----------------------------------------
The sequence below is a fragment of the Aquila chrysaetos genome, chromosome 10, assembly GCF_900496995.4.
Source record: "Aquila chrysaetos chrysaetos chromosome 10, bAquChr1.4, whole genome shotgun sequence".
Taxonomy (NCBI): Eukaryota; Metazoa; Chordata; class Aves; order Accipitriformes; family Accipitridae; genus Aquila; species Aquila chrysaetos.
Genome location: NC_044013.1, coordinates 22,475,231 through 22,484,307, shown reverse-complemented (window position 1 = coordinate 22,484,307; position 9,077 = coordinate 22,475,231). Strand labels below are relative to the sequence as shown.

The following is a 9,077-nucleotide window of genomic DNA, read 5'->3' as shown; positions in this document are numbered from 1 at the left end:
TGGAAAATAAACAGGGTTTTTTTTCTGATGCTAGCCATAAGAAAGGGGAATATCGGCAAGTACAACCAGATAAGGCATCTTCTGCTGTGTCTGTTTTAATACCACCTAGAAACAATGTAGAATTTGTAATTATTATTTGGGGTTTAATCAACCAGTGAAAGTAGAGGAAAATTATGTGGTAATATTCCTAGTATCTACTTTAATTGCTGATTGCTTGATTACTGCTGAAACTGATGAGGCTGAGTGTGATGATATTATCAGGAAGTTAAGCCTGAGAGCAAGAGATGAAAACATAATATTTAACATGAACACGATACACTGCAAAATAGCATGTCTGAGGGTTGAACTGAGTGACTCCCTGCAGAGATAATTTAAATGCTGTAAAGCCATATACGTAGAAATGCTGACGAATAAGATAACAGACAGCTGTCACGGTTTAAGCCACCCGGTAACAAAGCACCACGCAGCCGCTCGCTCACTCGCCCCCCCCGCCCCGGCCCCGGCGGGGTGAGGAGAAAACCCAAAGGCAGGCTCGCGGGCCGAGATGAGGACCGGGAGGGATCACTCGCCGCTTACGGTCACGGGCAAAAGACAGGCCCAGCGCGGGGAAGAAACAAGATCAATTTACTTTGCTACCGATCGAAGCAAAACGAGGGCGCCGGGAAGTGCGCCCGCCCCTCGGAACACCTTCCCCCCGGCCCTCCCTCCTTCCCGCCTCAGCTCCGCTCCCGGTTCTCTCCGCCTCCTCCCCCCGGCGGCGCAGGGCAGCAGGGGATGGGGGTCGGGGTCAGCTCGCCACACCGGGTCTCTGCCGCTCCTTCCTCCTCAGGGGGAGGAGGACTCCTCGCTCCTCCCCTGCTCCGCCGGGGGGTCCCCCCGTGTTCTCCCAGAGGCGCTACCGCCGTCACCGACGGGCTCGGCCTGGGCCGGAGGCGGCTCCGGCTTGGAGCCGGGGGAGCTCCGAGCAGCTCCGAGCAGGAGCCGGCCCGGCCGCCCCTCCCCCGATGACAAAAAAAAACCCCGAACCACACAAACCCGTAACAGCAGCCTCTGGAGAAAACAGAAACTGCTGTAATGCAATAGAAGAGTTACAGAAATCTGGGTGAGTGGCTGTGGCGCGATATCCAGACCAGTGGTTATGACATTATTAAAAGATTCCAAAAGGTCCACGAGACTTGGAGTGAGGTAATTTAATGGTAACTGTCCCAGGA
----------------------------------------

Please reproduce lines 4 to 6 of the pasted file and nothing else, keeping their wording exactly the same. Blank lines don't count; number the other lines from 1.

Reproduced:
Genome location: NC_044013.1, coordinates 22,475,231 through 22,484,307, shown reverse-complemented (window position 1 = coordinate 22,484,307; position 9,077 = coordinate 22,475,231). Strand labels below are relative to the sequence as shown.

The following is a 9,077-nucleotide window of genomic DNA, read 5'->3' as shown; positions in this document are numbered from 1 at the left end:
TGGAAAATAAACAGGGTTTTTTTTCTGATGCTAGCCATAAGAAAGGGGAATATCGGCAAGTACAACCAGATAAGGCATCTTCTGCTGTGTCTGTTTTAATACCACCTAGAAACAATGTAGAATTTGTAATTATTATTTGGGGTTTAATCAACCAGTGAAAGTAGAGGAAAATTATGTGGTAATATTCCTAGTATCTACTTTAATTGCTGATTGCTTGATTACTGCTGAAACTGATGAGGCTGAGTGTGATGATATTATCAGGAAGTTAAGCCTGAGAGCAAGAGATGAAAACATAATATTTAACATGAACACGATACACTGCAAAATAGCATGTCTGAGGGTTGAACTGAGTGACTCCCTGCAGAGATAATTTAAATGCTGTAAAGCCATATACGTAGAAATGCTGACGAATAAGATAACAGACAGCTGTCACGGTTTAAGCCACCCGGTAACAAAGCACCACGCAGCCGCTCGCTCACTCGCCCCCCCCGCCCCGGCCCCGGCGGGGTGAGGAGAAAACCCAAAGGCAGGCTCGCGGGCCGAGATGAGGACCGGGAGGGATCACTCGCCGCTTACGGTCACGGGCAAAAGACAGGCCCAGCGCGGGGAAGAAACAAGATCAATTTACTTTGCTACCGATCGAAGCAAAACGAGGGCGCCGGGAAGTGCGCCCGCCCCTCGGAACACCTTCCCCCCGGCCCTCCCTCCTTCCCGCCTCAGCTCCGCTCCCGGTTCTCTCCGCCTCCTCCCCCCGGCGGCGCAGGGCAGCAGGGGATGGGGGTCGGGGTCAGCTCGCCACACCGGGTCTCTGCCGCTCCTTCCTCCTCAGGGGGAGGAGGACTCCTCGCTCCTCCCCTGCTCCGCCGGGGGGTCCCCCCGTGTTCTCCCAGAGGCGCTACCGCCGTCACCGACGGGCTCGGCCTGGGCCGGAGGCGGCTCCGGCTTGGAGCCGGGGGAGCTCCGAGCAGCTCCGAGCAGGAGCCGGCCCGGCCGCCCCTCCCCCGATGACAAAAAAAAACCCCGAACCACACAAACCCGTAACAGCAGCCTCTGGAGAAAACAGAAACTGCTGTAATGCAATAGAAGAGTTACAGAAATCTGGGTGAGTGGCTGTGGCGCGATATCCAGACCAGTGGTTATGACATTATTAAAAGATTCCAAAAGGTCCACGAGACTTGGAGTGAGGTAATTTAATGGTAACTGTCCCAGGA